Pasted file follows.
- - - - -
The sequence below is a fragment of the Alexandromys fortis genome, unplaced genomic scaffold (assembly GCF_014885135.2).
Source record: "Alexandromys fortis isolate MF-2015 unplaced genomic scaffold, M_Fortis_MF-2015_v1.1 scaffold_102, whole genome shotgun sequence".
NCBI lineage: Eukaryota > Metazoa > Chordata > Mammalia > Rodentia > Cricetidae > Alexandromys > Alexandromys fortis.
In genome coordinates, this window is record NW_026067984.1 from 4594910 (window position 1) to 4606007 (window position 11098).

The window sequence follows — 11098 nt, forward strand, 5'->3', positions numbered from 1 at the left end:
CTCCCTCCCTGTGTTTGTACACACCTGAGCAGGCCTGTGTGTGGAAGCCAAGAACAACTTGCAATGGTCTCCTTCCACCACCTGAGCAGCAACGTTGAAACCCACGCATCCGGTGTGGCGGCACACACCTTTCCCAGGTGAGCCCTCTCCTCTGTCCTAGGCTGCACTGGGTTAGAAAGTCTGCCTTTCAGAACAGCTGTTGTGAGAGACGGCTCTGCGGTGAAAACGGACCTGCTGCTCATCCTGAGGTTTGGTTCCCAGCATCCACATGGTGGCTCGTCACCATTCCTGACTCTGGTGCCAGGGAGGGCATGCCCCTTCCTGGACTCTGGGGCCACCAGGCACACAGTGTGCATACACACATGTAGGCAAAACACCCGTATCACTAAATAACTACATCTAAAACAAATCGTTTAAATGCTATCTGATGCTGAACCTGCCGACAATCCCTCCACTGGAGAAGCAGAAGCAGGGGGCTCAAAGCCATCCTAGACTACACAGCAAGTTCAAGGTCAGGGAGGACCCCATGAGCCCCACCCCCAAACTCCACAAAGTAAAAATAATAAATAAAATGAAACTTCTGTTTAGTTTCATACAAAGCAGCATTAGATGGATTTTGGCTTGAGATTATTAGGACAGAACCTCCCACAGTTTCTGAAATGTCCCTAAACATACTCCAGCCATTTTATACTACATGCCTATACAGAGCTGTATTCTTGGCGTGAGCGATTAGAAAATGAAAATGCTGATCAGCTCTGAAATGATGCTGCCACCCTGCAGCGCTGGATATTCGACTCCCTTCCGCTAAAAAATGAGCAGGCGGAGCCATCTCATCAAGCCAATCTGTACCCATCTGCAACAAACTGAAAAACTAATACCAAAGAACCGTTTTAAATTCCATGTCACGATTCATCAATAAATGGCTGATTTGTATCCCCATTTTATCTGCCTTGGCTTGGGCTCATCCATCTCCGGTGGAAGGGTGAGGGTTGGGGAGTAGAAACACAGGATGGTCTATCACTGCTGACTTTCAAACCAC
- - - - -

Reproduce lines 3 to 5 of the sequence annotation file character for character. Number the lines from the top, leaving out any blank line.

NCBI lineage: Eukaryota > Metazoa > Chordata > Mammalia > Rodentia > Cricetidae > Alexandromys > Alexandromys fortis.
In genome coordinates, this window is record NW_026067984.1 from 4594910 (window position 1) to 4606007 (window position 11098).

The window sequence follows — 11098 nt, forward strand, 5'->3', positions numbered from 1 at the left end: